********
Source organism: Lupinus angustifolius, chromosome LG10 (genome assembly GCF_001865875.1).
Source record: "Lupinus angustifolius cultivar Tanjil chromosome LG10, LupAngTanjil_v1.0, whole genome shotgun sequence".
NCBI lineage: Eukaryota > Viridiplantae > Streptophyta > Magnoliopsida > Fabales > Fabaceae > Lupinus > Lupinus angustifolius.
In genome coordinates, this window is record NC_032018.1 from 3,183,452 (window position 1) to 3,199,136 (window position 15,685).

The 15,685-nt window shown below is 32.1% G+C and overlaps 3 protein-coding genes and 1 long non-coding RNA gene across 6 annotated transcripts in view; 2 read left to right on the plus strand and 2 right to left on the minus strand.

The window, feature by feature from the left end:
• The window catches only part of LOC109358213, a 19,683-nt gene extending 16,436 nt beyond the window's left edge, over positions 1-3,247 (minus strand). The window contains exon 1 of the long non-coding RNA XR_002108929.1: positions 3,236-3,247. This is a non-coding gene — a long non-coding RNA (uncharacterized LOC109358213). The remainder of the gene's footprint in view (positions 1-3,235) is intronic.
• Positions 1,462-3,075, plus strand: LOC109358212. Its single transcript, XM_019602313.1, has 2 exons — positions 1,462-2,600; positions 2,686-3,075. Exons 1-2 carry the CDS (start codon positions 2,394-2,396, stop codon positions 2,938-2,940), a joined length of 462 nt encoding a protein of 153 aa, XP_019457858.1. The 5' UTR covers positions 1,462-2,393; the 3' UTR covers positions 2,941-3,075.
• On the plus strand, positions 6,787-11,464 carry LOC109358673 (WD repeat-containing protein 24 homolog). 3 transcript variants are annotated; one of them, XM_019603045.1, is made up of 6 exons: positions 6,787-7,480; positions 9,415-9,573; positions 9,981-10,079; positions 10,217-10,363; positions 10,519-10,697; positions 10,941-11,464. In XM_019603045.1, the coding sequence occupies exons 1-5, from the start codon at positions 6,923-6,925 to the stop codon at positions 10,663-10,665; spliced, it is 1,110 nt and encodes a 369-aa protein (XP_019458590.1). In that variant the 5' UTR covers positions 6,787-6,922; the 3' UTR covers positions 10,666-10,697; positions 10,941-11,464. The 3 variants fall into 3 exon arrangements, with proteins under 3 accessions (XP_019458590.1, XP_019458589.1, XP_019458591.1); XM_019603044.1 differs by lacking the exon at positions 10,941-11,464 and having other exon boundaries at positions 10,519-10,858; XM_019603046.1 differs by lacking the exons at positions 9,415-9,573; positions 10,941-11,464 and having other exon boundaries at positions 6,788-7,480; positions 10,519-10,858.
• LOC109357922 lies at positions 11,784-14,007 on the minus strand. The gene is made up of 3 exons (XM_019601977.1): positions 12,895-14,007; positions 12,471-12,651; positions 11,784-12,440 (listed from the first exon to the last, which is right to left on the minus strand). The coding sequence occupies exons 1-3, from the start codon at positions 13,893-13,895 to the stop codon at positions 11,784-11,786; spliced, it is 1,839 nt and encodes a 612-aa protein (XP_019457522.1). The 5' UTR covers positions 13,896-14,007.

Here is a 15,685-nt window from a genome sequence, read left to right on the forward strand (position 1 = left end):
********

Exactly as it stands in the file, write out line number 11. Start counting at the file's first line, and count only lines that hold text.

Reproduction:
Here is a 15,685-nt window from a genome sequence, read left to right on the forward strand (position 1 = left end):